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Unauthorized Immigrants Pay Taxes, Too

Estimates of the State and Local Taxes Paid by Unauthorized Immigrant Households

Tax Day is an appropriate time to underscore the often-overlooked fact that unauthorized immigrants pay taxes.  The unauthorized, like everyone else in the United States, pay sales taxes.  They also pay property taxes—even if they rent.  At least half of unauthorized immigrants pay income taxes.  Add this all up and it amounts to billions in revenue to state and local governments.  The Institute for Taxation and Economic Policy (ITEP) has estimated the state and local taxes paid in 2010 by households that are headed by unauthorized immigrants. These households may include members who are U.S. citizens or legal immigrants.  Collectively, these households paid $11.2 billion in state and local taxes.  That included $1.2 billion in personal income taxes, $1.6 billion in property taxes, and $8.4 billion in sales taxes.  The states receiving the most tax revenue from households headed by unauthorized immigrants were California ($2.7 billion), Texas ($1.6 billion), Florida ($806.8 million), New York ($662.4 million), and Illinois ($499.2 million) {See Figure 1 and Table 1}.  These figures should be kept in mind as politicians and commentators continue with the seemingly endless debate over what to do with unauthorized immigrants already living in the United States.  In spite of the fact that they lack legal status, these immigrants—and their family members—are adding value to the U.S. economy; not only as taxpayers, but as workers, consumers, and entrepreneurs as well.

 

Methodology

These estimates are based on a model developed by the Institute for Taxation and Economic Policy (ITEP).  The ITEP methodology relies on three pieces of data: 1) an estimate of each state’s unauthorized population; 2) the average family income for unauthorized immigrants; and 3) state-specific tax payments.  Of course, it is difficult to know precisely how much these families pay in taxes, because the spending and income behavior of these families is not as well documented as is the case for U.S. citizens.  But these estimates represent a sensible best approximation of the taxes these families likely pay.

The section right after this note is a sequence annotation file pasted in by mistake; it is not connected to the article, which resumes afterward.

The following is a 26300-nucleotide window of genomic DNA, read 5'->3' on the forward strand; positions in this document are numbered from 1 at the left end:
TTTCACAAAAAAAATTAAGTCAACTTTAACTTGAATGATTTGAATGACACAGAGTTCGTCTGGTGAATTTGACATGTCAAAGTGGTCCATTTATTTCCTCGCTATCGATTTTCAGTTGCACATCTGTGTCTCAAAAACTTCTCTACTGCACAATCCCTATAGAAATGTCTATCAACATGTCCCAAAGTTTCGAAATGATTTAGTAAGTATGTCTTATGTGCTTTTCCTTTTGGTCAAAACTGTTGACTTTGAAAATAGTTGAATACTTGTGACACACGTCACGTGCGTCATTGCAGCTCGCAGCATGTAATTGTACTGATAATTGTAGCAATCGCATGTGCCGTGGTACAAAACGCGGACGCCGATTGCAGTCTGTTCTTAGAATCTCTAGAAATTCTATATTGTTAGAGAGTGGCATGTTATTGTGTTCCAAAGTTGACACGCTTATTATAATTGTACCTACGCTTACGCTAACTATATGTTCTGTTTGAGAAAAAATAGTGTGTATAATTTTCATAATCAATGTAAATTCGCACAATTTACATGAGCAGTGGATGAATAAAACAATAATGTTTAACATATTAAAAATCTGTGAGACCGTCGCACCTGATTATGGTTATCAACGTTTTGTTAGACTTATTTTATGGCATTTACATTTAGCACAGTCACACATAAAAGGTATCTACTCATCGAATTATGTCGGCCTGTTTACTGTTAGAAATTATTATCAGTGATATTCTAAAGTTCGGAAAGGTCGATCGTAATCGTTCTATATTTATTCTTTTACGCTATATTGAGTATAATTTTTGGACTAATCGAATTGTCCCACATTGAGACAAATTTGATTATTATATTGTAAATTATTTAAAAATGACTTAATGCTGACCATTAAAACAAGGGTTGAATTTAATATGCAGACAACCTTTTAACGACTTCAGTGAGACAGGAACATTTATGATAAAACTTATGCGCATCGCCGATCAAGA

Estimates of each state’s unauthorized population are from the Pew Hispanic Center and based on 2010 Census data.  There were an estimated 11.2 million unauthorized immigrants in the U.S. as of 2010.  Pew has also estimated the unauthorized population for each state.  Pew has found that unauthorized immigrants are likely to be less educated than native-born U.S. citizens and legal immigrants, and they tend to work in low-wage jobs.  Thus the average family income of the unauthorized population is lower than the average family income for U.S. citizens or legal immigrants.  The average income of a household headed by an unauthorized immigrant is estimated to be $36,000; 10 percent of which goes towards remittances to family members in countries of origin.

ITEP maintains detailed tax information for each state, and models how tax structures affect different income groups in each state.  ITEP has estimated the amount of sales, income, and property tax the average unauthorized family pays.

  • Sales tax is automatic, so it is assumed that unauthorized residents would pay sales tax at similar rates to U.S. citizens and legal immigrants with similar income levels.
  • Similar to sales tax, property taxes are hard to avoid, and unauthorized immigrants are assumed to pay the same property taxes as others with the same income level.  ITEP assumes that most unauthorized immigrants are renters, and only calculates the taxes paid by renters.
  • Income tax contributions by the unauthorized population are less comparable to other populations because many unauthorized immigrants work “off the books” and income taxes are not automatically withheld from their paychecks.  ITEP conservatively estimates that 50 percent of unauthorized immigrants are paying income taxes.

Published On: Mon, Apr 18, 2011 | Download File